In Unit 5, after reading “The Leap” by Louise Erdrich, students create a timeline of events from the story and respond to the question “What do these events tell us about the narrator and her mother?” Students are instructed to skim the selection for details to support their thinking. With a partner, students then discuss their ideas and the information they found in the selection to support them. Pairs share their discussed ideas with the class. Students also engage with the poem “The End and the Beginning” by Wisława Szymborska; they cite evidence “to support analysis of poetic language and structure.” For the Night and Pianist readings, students use research in the “Create and Present” post-reading activities to expand one of the readings’ background paragraphs. Students share information during this activity, then create their own background paragraphs for one of the two memoirs. Then, students reflect, as a group, on how they incorporated the research in different ways. Students engage in a collaborative discussion to respond to the question “How do the different introductions provide the reader with helpful context?”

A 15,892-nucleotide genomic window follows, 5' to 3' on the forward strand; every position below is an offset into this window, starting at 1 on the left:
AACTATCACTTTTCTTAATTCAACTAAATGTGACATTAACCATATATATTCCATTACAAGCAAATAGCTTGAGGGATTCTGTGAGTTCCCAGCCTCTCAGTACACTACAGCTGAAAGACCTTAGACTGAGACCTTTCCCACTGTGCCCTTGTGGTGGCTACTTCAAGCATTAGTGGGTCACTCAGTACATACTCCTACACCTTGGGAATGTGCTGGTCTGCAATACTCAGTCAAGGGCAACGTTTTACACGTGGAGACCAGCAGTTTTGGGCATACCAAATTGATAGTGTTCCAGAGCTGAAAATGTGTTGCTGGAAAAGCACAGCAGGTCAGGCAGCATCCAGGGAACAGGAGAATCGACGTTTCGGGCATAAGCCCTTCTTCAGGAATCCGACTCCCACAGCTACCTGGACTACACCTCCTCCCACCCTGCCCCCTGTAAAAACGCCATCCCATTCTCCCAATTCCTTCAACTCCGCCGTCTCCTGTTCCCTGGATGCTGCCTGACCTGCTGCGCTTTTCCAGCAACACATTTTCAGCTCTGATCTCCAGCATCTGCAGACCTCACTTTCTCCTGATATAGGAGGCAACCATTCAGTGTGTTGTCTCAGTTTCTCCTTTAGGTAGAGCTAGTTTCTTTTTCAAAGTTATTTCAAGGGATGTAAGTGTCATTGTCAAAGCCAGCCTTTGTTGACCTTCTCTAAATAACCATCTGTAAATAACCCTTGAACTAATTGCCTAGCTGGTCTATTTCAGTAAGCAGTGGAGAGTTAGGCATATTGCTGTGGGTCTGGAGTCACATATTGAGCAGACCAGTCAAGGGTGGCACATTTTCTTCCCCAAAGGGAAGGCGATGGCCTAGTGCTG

The materials engage students in productive teamwork and student-led discussions, in both formal and informal settings. Grade-level protocols for discussion are provided. Students have opportunities to give organized presentations/performances and speak in a clear and concise manner using the conventions of language.
Examples include but are not limited to: